Around the world, the rapid spread of a pathogenic fungus has sent frogs and other amphibians hopping toward extinction. Hope for their survival may come in the form of vaccination programs similar to those that protect humans from contagious diseases, according to a new study.
No, this doesn't mean that newborn tadpoles will be paying a visit to the veterinarian for a round of shots, or that conservationists with mini-syringes will be mucking through rain forests in search of frogs. But the reality isn't all that different.
Hundreds of amphibians already have been removed from habitats contaminated with the fungus Batrachochytrium dendrobatidis, which causes chytridiomycosis — the fungal disease implicated in the global amphibian decline. One route is to vaccinate these captive-bred amphibians, explained Jason Rohr, an ecologist at the University of South Florida and the study's senior author.
Once immunization is induced, these hoppers could be reintroduced to the wild and potentially reduce the spread of the fungus to the point that it goes locally extinct. "This is the whole idea behind vaccinating a portion of the human population and being able to protect everyone," Rohr explained.
Another possibility is to dump enough vaccine into ponds to induce an acquired immune response in the field, he added.
The research brings up some interesting avenues to explore, but "there're a lot of technological hurdles still to come," Allan Pessier, an amphibian disease expert at the San Diego Zoo who was not involved with the study, said. In other words, no one yet is jumping for joy.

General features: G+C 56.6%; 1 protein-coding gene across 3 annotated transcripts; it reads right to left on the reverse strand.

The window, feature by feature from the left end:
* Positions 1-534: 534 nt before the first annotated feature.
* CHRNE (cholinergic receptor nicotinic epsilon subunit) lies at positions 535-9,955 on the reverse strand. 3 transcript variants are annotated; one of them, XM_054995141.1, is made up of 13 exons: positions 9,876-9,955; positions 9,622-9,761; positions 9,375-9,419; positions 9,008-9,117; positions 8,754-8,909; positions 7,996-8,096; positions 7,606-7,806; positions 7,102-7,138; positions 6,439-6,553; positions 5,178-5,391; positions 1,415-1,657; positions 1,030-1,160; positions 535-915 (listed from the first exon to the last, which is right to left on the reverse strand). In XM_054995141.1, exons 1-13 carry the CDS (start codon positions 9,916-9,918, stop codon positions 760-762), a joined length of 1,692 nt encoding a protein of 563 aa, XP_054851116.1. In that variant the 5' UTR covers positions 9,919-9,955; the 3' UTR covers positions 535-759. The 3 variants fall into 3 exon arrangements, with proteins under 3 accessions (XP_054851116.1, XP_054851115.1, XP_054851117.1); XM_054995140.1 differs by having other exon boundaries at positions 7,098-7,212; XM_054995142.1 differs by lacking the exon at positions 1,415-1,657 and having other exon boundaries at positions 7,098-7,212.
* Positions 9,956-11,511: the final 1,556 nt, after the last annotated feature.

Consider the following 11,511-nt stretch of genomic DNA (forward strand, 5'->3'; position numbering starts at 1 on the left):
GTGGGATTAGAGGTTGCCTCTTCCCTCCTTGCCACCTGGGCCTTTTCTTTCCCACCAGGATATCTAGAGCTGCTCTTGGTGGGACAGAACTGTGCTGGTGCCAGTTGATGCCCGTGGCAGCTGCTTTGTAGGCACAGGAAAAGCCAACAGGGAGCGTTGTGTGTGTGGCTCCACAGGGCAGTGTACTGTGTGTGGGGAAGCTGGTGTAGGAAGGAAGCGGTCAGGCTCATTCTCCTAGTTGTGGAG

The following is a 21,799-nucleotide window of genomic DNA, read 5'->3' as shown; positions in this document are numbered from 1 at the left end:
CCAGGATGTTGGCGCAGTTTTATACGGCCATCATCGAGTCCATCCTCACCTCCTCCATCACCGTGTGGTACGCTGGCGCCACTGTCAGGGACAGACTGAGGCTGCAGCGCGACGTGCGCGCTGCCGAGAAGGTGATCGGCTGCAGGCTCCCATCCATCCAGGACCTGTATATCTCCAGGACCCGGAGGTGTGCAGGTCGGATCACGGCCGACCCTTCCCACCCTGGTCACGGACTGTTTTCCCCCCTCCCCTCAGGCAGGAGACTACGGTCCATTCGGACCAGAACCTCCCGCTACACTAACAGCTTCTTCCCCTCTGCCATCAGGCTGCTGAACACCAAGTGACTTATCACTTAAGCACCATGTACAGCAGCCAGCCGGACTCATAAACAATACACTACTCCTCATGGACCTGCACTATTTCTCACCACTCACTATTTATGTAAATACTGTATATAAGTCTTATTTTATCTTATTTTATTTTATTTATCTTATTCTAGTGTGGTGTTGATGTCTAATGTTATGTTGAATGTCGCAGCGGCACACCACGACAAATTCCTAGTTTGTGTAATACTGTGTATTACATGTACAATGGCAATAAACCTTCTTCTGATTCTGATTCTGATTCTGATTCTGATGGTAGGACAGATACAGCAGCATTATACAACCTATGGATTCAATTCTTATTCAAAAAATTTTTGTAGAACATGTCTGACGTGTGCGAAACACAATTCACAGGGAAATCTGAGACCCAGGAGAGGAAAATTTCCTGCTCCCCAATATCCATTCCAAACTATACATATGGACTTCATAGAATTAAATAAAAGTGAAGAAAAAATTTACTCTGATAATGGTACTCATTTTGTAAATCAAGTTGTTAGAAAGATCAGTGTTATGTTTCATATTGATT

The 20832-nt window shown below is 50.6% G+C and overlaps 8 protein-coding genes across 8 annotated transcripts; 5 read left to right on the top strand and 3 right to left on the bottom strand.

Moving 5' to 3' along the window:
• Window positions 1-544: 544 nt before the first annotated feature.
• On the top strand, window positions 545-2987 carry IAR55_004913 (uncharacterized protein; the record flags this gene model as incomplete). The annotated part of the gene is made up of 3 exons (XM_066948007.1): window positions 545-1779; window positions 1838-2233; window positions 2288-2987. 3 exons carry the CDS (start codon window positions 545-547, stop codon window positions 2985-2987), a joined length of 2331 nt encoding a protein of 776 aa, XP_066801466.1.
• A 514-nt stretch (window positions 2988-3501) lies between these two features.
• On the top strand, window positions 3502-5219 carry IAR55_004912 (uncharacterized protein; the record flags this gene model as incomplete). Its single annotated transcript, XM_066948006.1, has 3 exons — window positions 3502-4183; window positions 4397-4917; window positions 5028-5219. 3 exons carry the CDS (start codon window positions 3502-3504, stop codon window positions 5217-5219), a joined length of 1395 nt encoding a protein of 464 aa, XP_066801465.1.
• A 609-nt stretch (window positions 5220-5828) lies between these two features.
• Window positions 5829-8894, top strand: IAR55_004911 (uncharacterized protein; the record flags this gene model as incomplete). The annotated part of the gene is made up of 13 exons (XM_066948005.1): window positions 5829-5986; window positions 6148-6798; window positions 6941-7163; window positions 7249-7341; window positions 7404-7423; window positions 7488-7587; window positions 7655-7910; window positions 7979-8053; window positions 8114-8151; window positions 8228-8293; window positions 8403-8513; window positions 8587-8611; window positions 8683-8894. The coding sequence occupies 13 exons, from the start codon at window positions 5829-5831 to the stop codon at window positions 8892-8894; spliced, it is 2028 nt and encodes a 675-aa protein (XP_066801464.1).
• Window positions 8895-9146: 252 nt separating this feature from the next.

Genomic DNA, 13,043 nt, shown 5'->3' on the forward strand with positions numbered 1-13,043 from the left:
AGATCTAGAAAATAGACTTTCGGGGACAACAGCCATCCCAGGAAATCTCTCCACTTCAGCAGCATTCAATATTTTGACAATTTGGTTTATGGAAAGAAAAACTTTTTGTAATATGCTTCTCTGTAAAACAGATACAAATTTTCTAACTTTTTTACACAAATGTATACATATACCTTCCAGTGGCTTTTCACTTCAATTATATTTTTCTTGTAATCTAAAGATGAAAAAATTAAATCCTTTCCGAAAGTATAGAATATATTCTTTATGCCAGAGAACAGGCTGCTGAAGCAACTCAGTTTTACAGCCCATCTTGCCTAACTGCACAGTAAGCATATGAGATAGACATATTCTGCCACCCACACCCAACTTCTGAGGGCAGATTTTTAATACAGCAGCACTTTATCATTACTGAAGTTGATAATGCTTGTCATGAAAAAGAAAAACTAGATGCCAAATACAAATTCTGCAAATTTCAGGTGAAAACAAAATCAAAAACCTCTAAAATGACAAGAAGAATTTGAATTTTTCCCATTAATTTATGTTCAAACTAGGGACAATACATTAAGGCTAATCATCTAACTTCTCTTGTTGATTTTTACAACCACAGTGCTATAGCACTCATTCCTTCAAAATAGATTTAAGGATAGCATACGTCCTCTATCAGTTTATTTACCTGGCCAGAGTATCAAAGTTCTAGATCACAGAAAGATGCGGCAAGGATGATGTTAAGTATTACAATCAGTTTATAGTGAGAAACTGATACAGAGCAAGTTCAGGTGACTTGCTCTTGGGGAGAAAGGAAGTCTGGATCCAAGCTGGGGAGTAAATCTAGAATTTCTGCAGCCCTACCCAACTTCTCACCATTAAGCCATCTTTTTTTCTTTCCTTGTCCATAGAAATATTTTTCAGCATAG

For starters, Rohr and colleagues found that the immune response can be acquired via repeated exposure to dead fungus through a series of laboratory experiments with Cuban tree frogs, a species that is not generally considered susceptible to the disease. Replicating the results with a species of conservation concern, such as Panamanian golden frogs, is a vital next step, Pessier said.
What's more, the immune response appears to involve ramping up production of white blood cells that are targeted at the pathogen. This reduces the amount of fungus on an amphibian, but does not eliminate it altogether. In susceptible amphibians, any amount of fungus may be lethal.
Then come questions about the "practical aspects" of implementing a vaccination program outside the controlled conditions of a laboratory, Pessier said. Frogs that are immunized in captivity and then released to the wild, for example, are unlikely to pass their immunity on to offspring.
And any vaccine released into ponds "is going to get dispersed really quickly — the water is going to move it around," he said. That raises questions about of how to implement such a program effectively.
Rohr agreed that these are early days in the vaccination effort. He said the paper published in this week's issue of the journal Nature presents "some of the basic proof-of-concept research that is necessary to push forward."
In addition to vaccines, scientists are developing probiotics that appear to fight the chytrid fungus. Other research teams are racing to figure out why some amphibian populations are naturally able to live with the fungus, in hopes of using the information to protect other populations.
Meanwhile, conservationists continue to breed and maintain populations in captivity, said Anne Baker, the executive director of Amphibian Ark, a non-profit organization that oversees global efforts to protect populations of amphibians that cannot be safeguarded in their natural environments.
"It doesn't make any sense to put them back [into the wild] until we know that we can put them back with some level of assurance that at least some of them will survive," Baker said.